World Journal Weekly Q & A - December 19, 2010
Q & A 1. 2. 3. 4. 5.
I Changed My Status to F-1 Student and Want to Return to China for a Visit but Am Afraid Because I Left Out a Big Fact When I Applied for My Visiting Visa.
A F-1 student asks:
I am maintaining an F-1 student status and being sponsored by my sister with a priority date in July 2002. I am planning to go back to China for a visit because I've not been back since 2006 and I miss my husband and son. I came to the U.S. in 2006 with a visitor's visa because my mother was very sick. When I filled up the visa form, I did not put down that my sister had applied for me because I don't think that I would have gotten the visa if I had. Do you think that it is safe for me to go to China and come back with an F-1 visa? If not, can I stay in China and immigrate from there with my whole family?
Anyone who commits a misrepresentation when applying for a visiting visa to the United States may find himself/herself surprised at the time of interview before a consular officer when the subject is brought up and the visa, whether non-immigrant or immigrant, is refused. Consul posts are mandated to maintain non-immigrant visa applications for at least seven years and so, in answer to your question, I do not think it is safe for you to go to China.
F-1 Overstayed Reader has Married Husband who Received Political Asylum Green Card in the Same Year as Marriage and Asks if She can Adjust Status Through Her Husband and Under What Conditions.
Yang reader asks:
I came to U.S. under F1 visa in 2009. Later, I became pregnant and did not go to school. This April I gave birth to a daughter. My husband received his political asylum green card this year and we registered our marriage in September. Can I adjust status thru my husband? And how long will it take for my priority date to become current? How soon can my husband become a U.S. citizen? Should he file papers for me now or wait until he becomes U.S. citizen? Which one is faster? I am already overstayed. What will be the result if I am arrested?
You can only be counted as a derivative asylee if you marry prior to the principal asylee obtaining asylum status. Your husband received his political asylum green card this year and you registered your marriage in September, and so you are clearly ineligible to adjust status as his dependent. In your letter, you further state that you became pregnant and did not go to school and gave birth to a daughter this April. Also that you are overstayed. As you are presently illegal, you would not be allowed to adjust status through the sponsorship of your husband with only the green card. Your letter does not speak of any problems with U.S.C.I.S., and so I assume that you never received a notice from U.S.C.I.S. terminating or revoking your student status. If that never occurred, you could interview overseas at the American consulate for an immigrant visa as you would not have incurred a 3 or 10 year bar through your illegal stay. That is because the 3 and 10 year bars do not apply to indefinite date visa statuses such as F-1 unless the status has been terminated or revoked. If you have no wish to leave the United States, you can wait until your husband becomes a U.S. citizen, at which point he and you can file I-130 relative petition and I-485 adjustment of status applications for you at the same time. In terms of speed, filing under his green card status in the F-2A category would be much quicker to obtain permanent residence so long as you are willing to interview outside the United States or if you somehow reinstate your F-1 status with U.S.C.I.S. The F-2A category is currently available for final green card processing in November 2010 for those who filed I-130 petitions before June 1, 2010. If you are arrested, you would be given an opportunity to present any case that you have to the immigration court. In light of your husband's situation and if there are no other unfavorable factors, you would most likely not be detained long if at all during the arrest process.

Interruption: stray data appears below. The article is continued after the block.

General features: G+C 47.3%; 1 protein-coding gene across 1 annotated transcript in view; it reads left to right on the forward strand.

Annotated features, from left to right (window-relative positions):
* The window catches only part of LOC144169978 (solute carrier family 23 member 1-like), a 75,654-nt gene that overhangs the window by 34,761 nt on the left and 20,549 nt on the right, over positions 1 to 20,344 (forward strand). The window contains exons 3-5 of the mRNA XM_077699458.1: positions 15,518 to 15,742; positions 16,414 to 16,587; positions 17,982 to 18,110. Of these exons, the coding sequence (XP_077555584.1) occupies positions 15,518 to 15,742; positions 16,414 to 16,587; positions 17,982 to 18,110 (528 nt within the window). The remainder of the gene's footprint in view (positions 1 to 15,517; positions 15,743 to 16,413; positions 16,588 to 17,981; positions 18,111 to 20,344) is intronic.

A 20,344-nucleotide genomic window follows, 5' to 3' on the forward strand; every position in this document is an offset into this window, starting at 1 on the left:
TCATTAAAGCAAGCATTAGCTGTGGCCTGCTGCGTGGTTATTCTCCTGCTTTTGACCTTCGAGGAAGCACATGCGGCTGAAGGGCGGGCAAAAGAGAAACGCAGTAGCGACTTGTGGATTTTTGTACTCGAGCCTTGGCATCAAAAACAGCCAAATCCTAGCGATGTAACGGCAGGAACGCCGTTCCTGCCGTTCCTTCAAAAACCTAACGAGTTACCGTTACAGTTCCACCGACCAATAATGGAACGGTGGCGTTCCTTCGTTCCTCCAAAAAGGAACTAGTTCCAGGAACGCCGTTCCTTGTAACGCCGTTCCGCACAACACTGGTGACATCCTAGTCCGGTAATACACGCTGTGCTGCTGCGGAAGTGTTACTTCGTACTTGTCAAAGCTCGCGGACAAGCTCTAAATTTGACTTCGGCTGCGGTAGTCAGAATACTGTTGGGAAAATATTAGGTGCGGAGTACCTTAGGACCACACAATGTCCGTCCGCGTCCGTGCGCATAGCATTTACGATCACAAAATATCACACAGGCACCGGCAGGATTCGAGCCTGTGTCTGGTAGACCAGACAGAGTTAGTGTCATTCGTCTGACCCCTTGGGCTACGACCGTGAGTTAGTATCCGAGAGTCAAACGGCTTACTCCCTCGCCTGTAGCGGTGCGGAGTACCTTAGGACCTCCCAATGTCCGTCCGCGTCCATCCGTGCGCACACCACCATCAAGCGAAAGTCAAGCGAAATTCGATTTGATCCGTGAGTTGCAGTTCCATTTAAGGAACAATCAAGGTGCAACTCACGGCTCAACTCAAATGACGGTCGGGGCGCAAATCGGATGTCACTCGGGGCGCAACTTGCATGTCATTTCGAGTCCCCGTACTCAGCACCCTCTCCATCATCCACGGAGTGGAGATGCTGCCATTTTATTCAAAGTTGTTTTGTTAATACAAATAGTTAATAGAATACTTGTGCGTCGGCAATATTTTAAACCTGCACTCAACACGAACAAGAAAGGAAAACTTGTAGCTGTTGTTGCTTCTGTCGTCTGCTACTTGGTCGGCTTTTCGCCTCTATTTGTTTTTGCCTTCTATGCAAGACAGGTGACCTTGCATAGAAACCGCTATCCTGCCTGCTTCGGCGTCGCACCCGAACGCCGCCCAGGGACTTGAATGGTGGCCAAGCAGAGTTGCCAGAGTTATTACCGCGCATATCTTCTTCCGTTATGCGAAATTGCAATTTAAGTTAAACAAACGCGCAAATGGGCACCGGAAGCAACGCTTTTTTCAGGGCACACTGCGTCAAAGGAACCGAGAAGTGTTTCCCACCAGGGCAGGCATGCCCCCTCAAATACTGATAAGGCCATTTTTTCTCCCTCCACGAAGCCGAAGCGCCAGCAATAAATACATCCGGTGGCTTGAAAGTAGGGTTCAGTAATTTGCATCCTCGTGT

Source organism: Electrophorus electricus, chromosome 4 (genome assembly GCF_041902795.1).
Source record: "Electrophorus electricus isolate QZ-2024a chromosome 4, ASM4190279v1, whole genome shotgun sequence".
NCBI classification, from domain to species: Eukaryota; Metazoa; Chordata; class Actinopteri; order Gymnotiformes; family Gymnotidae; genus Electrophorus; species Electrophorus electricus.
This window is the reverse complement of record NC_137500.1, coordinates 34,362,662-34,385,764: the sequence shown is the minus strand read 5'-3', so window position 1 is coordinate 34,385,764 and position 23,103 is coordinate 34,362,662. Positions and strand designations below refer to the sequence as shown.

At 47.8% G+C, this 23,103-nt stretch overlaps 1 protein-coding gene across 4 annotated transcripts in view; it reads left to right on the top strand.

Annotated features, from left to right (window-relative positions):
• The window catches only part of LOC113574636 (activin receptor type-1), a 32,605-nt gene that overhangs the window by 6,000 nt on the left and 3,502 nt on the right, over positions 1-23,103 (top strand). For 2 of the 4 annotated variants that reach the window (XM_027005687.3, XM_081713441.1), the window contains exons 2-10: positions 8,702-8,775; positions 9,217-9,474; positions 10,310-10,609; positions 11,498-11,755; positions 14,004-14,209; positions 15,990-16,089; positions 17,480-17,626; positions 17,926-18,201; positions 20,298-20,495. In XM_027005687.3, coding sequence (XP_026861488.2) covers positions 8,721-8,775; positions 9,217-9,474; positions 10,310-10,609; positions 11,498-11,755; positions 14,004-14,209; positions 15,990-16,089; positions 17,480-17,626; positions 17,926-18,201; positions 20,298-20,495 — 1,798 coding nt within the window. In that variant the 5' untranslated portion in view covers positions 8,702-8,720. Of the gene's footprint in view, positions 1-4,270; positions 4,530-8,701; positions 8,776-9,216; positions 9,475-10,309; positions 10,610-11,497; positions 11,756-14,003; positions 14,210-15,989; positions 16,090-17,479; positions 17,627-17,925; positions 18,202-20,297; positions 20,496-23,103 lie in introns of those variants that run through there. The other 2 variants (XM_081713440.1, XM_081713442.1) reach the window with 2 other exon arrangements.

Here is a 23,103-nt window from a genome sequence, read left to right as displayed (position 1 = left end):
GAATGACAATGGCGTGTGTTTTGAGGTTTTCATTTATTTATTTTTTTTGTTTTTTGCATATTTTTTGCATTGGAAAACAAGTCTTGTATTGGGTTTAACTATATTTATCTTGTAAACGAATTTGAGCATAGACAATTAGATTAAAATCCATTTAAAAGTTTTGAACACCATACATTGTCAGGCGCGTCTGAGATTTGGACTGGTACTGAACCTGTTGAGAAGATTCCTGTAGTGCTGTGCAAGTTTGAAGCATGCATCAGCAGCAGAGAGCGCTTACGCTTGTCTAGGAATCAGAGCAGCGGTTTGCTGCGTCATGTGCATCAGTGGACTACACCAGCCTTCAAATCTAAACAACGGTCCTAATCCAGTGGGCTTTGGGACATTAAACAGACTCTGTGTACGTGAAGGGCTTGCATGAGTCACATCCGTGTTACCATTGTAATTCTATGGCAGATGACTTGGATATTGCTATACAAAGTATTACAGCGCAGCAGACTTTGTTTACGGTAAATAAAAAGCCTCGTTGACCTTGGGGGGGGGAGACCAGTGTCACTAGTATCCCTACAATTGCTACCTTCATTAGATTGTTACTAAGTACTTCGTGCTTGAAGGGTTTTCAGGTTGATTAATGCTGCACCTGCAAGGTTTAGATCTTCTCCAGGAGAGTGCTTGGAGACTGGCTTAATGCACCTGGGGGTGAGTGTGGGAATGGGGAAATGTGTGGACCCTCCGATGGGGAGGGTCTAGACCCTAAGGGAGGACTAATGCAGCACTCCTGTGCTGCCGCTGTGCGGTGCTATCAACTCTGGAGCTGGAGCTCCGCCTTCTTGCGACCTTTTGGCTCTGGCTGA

Parent with F-1 Student Status Must Return Overseas and F-2 Child Cannot Obtain an F-1 Status for Another Year -- What to Do for Child to Remain in States?
Wang reader asks:
I am currently pursuing my doctorate degree in the United States. Because the AIT (American Institute in Taiwan) then only issued me a three-and-half year visa (a five year visa is the norm), my visa will expire this year in October. Although the university has agreed to provide me and my family an I-20 (valid until 1/5/2012) to apply for a one-year visa extension, my prior employer insisted that I need to go back to Taiwan this September to resume my previous position. Right now we are facing a issue relating to my son’s higher education and visa in the United States.
My question is: My son will enter 12th grade this fall. I plan to let him finish high school in the United States and apply for college thereafter. In which case his university will issue him an I-20 for him to apply his own F-1 status, and he will be able to stay in the country legally. However, his current F-2 visa will expire in October of this year. Even though he obtains his I-20 next year, he might be denied at the interview for his overstaying between his F2 and F1. To avoid his problems in adjusting to Taiwan’s educational system, we want to know if there are ways to resolve this difficult issue.